So this thing was imported, reconceived as something native, and then exported as something Israeli that was being pushed back out to the United States. I think that's an apt illustration of the wider movement.
A lot of far-right ideologues in Israel are American-born or are second-generation American Israelis. There is a kind of cross pollination of ideas and political styles. Sources of funding across the two countries have meant that the far-right movement in Israel and the Jewish far-right movement in the United States cannot function without their peers on the other side.
Kahane did not introduce that. There was a transnational Jewish far right many decades before him, but he brought it to a level of prominence that I don't think was there before he moved and formed Kach. He's also the only one who's really given birth to what is seen as a discrete movement and discrete ideology which we now call Kahanism.
What's happened subsequently is that Kahanism has taken a step back and you now see a more neoconservative, sober, transnational far-right movement that has taken its place, and which I think Netanyahu is at the head of.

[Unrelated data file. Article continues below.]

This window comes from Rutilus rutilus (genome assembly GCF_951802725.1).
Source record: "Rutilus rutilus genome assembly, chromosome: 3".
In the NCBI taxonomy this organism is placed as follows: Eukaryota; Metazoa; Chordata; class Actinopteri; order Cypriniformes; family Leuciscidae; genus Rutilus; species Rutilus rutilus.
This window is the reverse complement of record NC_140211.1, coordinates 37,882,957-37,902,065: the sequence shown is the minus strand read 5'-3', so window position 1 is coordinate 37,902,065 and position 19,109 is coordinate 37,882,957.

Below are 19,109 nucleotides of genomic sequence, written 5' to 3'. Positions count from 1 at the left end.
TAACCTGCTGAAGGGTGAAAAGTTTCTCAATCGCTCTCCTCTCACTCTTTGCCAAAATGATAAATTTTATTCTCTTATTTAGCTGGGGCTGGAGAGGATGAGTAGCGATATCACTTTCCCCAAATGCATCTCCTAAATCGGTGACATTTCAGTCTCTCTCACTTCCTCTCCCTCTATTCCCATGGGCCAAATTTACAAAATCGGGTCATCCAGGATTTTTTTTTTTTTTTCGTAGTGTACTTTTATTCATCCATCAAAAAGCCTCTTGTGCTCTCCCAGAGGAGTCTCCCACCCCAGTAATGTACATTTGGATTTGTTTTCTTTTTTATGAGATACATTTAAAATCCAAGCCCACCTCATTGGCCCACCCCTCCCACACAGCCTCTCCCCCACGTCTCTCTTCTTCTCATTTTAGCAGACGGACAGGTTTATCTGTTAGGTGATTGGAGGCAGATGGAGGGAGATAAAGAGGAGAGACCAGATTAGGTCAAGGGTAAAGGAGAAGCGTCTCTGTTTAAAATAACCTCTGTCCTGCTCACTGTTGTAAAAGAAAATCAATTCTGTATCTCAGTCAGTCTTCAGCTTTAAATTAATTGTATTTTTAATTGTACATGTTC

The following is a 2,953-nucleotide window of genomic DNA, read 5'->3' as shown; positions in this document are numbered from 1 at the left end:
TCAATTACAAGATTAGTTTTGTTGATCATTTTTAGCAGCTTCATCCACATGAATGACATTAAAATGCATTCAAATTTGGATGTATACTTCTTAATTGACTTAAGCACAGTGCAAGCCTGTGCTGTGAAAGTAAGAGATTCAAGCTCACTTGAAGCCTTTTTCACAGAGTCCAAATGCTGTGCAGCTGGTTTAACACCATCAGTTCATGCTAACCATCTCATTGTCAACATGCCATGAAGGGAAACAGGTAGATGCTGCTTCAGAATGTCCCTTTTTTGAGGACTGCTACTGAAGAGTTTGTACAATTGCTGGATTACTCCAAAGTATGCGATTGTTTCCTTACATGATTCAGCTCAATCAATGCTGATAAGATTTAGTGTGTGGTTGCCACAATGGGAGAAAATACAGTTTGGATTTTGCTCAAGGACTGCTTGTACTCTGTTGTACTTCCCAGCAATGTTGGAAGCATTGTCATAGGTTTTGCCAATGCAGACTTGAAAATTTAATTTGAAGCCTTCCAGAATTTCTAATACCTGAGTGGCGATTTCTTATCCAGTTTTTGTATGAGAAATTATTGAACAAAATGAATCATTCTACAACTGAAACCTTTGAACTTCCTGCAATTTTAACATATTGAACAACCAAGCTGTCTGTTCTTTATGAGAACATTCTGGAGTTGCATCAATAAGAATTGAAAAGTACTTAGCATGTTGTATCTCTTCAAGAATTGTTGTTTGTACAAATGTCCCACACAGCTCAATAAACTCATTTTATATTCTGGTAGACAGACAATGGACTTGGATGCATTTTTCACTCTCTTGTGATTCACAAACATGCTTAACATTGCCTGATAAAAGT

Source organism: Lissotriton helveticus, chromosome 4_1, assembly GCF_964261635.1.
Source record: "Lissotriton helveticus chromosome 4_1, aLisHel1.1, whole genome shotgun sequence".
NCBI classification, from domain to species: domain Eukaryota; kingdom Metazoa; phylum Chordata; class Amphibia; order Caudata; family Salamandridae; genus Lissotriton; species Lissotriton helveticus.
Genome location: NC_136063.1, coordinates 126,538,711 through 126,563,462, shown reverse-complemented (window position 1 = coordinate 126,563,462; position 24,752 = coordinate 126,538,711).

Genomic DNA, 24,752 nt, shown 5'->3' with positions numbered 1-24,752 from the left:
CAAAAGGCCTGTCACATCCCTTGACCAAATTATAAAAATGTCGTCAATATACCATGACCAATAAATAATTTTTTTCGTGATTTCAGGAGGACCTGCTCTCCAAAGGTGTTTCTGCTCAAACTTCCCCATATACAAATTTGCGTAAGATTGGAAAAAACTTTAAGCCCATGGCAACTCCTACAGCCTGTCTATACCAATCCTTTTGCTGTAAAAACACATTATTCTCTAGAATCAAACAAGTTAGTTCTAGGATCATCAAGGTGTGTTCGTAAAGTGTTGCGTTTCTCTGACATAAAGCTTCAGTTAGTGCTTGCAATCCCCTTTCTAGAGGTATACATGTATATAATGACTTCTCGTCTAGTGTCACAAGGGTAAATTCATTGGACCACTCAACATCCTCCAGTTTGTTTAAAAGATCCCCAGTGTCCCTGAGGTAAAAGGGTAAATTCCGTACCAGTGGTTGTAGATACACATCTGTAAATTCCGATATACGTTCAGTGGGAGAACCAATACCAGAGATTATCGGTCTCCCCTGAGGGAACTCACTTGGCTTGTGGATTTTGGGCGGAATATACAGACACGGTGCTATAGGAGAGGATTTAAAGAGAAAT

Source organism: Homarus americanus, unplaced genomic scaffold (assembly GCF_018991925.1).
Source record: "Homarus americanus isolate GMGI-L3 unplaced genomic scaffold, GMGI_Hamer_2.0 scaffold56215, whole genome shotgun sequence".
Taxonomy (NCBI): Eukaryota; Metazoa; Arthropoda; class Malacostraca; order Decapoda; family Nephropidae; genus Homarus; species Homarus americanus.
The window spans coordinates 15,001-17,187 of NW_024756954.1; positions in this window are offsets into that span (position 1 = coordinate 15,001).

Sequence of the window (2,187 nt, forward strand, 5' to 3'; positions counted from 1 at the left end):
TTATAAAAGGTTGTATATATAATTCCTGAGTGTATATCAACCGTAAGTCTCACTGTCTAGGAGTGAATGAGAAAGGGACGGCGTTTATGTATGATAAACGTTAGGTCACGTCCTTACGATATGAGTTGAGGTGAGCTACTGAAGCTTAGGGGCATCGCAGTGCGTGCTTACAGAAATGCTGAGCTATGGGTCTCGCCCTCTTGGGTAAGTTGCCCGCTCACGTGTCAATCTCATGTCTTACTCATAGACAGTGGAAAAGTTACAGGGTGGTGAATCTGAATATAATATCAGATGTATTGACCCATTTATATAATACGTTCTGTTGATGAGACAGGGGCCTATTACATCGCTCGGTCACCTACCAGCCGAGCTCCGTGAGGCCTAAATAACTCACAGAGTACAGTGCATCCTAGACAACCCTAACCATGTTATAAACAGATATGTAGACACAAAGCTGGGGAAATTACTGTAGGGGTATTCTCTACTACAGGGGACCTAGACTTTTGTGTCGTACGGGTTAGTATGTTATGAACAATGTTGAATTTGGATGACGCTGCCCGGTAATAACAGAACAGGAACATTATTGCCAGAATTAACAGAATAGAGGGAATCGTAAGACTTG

But you see a lot of the same principles—in terms of the leaders of these movements having spent significant time in both countries, having absorbed the political styles and cultural war concerns of both countries, and then formed them into something where constituents in both Israel-Palestine and the U.S. feel that they have a shared project that they need to work on equally together and domestically in both countries. That is really driving a lot of what we see on the domestic political scene in Israel-Palestine.
Can you say a little bit more about the ties today? What does that look like?
Since the rise of neoconservatism, you've seen parallel institution building in Israel and the United States, in terms of setting up their own educational institutions, think tanks and intellectual journals and other kinds of publications, and other ways of putting people in strategic positions in the media or in governmental institutions. That kind of thing has spread to Israeli society, and it's been a lot of American Jews who've spearheaded that.